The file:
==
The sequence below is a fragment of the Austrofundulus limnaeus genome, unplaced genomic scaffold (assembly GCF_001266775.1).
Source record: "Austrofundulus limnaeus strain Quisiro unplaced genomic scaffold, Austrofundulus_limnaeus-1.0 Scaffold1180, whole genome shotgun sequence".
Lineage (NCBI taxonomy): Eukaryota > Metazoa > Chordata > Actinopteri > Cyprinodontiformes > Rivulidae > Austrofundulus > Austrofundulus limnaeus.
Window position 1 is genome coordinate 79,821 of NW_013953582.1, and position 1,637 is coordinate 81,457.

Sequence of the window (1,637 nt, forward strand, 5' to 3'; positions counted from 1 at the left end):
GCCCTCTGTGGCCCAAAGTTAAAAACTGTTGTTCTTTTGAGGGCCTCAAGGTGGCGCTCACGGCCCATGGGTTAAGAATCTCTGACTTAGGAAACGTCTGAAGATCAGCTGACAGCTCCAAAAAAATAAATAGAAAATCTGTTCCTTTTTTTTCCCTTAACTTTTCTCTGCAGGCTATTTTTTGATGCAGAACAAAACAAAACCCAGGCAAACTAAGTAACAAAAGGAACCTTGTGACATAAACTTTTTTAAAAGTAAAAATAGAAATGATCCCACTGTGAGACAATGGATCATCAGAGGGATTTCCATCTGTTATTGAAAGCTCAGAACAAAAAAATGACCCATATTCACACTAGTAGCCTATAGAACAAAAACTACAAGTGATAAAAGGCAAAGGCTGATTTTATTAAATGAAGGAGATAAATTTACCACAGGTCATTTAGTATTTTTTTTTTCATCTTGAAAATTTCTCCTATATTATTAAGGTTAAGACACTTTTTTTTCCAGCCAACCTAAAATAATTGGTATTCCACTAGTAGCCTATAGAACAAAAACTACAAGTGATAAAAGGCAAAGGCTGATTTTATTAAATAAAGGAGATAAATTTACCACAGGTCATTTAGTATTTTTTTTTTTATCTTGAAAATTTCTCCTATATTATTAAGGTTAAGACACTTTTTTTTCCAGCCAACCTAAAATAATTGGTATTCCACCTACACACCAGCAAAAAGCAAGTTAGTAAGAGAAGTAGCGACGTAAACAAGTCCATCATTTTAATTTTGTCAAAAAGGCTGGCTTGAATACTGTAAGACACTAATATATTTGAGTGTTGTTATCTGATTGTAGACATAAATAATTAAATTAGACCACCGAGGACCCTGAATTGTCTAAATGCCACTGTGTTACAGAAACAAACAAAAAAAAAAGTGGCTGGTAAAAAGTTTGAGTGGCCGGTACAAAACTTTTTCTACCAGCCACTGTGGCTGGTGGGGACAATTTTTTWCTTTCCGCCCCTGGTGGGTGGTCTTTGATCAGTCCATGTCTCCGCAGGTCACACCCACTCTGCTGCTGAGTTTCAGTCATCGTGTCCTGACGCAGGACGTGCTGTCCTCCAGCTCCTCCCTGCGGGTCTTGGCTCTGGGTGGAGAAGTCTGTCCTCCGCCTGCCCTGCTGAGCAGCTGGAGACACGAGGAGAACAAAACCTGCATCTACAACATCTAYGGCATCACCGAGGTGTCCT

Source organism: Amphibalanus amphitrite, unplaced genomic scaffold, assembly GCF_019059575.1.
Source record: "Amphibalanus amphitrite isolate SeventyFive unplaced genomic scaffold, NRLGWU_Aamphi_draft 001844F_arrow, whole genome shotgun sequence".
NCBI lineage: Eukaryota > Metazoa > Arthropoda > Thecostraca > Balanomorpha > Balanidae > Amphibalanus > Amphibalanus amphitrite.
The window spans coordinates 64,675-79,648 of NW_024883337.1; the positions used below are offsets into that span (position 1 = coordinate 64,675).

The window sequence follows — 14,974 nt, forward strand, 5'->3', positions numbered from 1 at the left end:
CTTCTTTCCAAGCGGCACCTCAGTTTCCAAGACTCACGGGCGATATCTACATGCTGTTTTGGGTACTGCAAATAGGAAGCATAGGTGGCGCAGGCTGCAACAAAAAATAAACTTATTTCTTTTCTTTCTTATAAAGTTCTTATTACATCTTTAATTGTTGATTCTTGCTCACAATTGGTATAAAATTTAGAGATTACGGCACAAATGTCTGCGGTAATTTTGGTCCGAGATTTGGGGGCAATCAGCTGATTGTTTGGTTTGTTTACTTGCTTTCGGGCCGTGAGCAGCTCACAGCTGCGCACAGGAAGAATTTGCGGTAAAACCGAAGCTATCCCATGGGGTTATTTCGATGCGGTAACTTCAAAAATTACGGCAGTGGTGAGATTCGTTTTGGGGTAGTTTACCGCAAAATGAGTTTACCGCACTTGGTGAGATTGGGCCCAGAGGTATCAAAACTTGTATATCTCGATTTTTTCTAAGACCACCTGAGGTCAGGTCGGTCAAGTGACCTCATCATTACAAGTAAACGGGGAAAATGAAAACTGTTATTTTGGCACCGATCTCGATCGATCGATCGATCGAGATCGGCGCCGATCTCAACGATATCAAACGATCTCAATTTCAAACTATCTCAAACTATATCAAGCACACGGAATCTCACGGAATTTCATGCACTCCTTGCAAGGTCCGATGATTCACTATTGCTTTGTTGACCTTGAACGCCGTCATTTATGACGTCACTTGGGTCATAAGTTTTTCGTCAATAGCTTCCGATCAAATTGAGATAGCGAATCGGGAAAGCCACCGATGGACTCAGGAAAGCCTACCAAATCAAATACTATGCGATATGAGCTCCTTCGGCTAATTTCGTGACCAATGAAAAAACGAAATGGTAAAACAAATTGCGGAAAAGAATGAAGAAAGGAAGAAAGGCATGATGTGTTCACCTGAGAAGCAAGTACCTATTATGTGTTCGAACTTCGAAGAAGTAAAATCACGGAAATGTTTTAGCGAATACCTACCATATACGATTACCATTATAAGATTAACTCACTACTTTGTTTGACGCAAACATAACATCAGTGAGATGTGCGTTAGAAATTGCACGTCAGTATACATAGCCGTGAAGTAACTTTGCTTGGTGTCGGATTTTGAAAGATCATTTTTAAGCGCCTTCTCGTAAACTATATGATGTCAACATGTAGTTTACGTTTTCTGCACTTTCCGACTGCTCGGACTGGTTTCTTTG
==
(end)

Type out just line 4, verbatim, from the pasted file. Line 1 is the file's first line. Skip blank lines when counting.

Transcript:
Window position 1 is genome coordinate 79,821 of NW_013953582.1, and position 1,637 is coordinate 81,457.